Once seen as a leader who could bring diversity to the University of Wisconsin-Whitewater, a former dean fired for financial mismanagement has filed a federal discrimination lawsuit claiming he was ousted because he’s Black.
Lee Jones argues in the lawsuit in U.S. District Court that top university officials singled him out for an audit that unfairly criticized him and cost him a career in higher education. He says he’s suffered a loss of income, humiliation and emotional distress as a result.
University officials have denied his allegations of racism and say Jones’ own actions are to blame for his downward spiral from a young Black scholar nationally known for motivational speaking to a disgraced ex-dean.
The lawsuit filed last month names the UW System Board of Regents, UW-Whitewater Chancellor Martha Saunders, provost Richard Telfer and former university officials Jim Freer and Indra Mohabir-Engstrand as defendants. Jones first threatened to sue after the audit’s release in December 2005.
The audit said Jones, who had been at Whitewater for one year, did not comply with university rules in the use of two campus credit cards or frequently traveling out-of-state. It questioned Jones’ use of university money to support a scholarly group he founded and rebuked the university, saying it had not exercised adequate oversight.
A separate audit alleged Jones used a university cell phone for personal calls.
Saunders removed Jones from his position as dean of the school of graduate studies and continuing education and demoted him to a professor’s job guaranteed in his contract. He resigned from that job last year while the university was moving to fire him for misconduct.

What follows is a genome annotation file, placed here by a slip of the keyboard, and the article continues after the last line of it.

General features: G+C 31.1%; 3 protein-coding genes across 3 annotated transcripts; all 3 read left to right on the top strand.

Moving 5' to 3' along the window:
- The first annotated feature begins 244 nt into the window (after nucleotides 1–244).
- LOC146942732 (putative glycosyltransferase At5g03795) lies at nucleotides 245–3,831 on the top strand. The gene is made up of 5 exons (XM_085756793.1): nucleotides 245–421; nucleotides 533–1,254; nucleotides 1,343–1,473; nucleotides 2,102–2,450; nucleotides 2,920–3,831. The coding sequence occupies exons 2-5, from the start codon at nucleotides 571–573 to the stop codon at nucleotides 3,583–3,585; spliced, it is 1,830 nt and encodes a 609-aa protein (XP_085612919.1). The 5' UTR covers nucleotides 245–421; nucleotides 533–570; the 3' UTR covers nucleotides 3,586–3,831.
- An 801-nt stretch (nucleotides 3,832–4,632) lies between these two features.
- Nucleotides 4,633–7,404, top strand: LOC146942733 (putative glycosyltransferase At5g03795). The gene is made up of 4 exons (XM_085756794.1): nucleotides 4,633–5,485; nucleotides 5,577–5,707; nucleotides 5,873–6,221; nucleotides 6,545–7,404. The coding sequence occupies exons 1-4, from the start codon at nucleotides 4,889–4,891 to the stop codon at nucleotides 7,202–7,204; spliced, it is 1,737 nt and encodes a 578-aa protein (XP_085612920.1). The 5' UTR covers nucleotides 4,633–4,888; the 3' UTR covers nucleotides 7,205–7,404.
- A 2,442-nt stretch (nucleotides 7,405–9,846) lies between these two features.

“No reasonable person could have been expected to withstand the hostile, demeaning, humiliating and discriminatory treatment to which Dr. Jones was subjected by the defendants,” says the lawsuit, filed by Madison lawyer Robert J. Kasieta.
While university officials say Jones repeatedly violated school rules, the lawsuit portrays him as a victim of a lack of training and a conspiracy among top officials to oust him after the man who hired him, then-Chancellor Jack Miller, left the school in 2005.
The suit contends the university agreed when it hired Jones to support his travel to speaking engagements across the country and spend $50,000 on a group called Brothers of the Academy. Jones founded the group to help Black men succeed in academia and advance African-American research.
But after the audit questioned Jones’ use of university funds for airfare, food and lodging for members attending a May 2005 symposium in Madison, school officials denied promising the financial support.
UW-Whitewater spokeswoman Sara Kuhl says the university stands by the way Jones’ case was handled. She would not comment on the new allegations in the suit, including a claim that Saunders told Jones she was aware of the discrimination and that the campus auditor “berated, harassed and yelled” at Jones.
The lawsuit seeks attorneys’ fees and an unspecified amount of money in damages.
Jones was the first of two Black deans to allege discrimination at UW-Whitewater. Howard Ross made similar allegations after Saunders fired him as liberal arts dean last year and demoted him to a professor’s job.
An audit said Ross had repeatedly flouted rules on spending over a six-year period in which he racked up $310,000 on university credit cards. In October, UW-Whitewater ordered Ross to repay $113,000 in credit card expenses he had failed to justify.
— Associated Press
© Copyright 2005 by DiverseEducation.com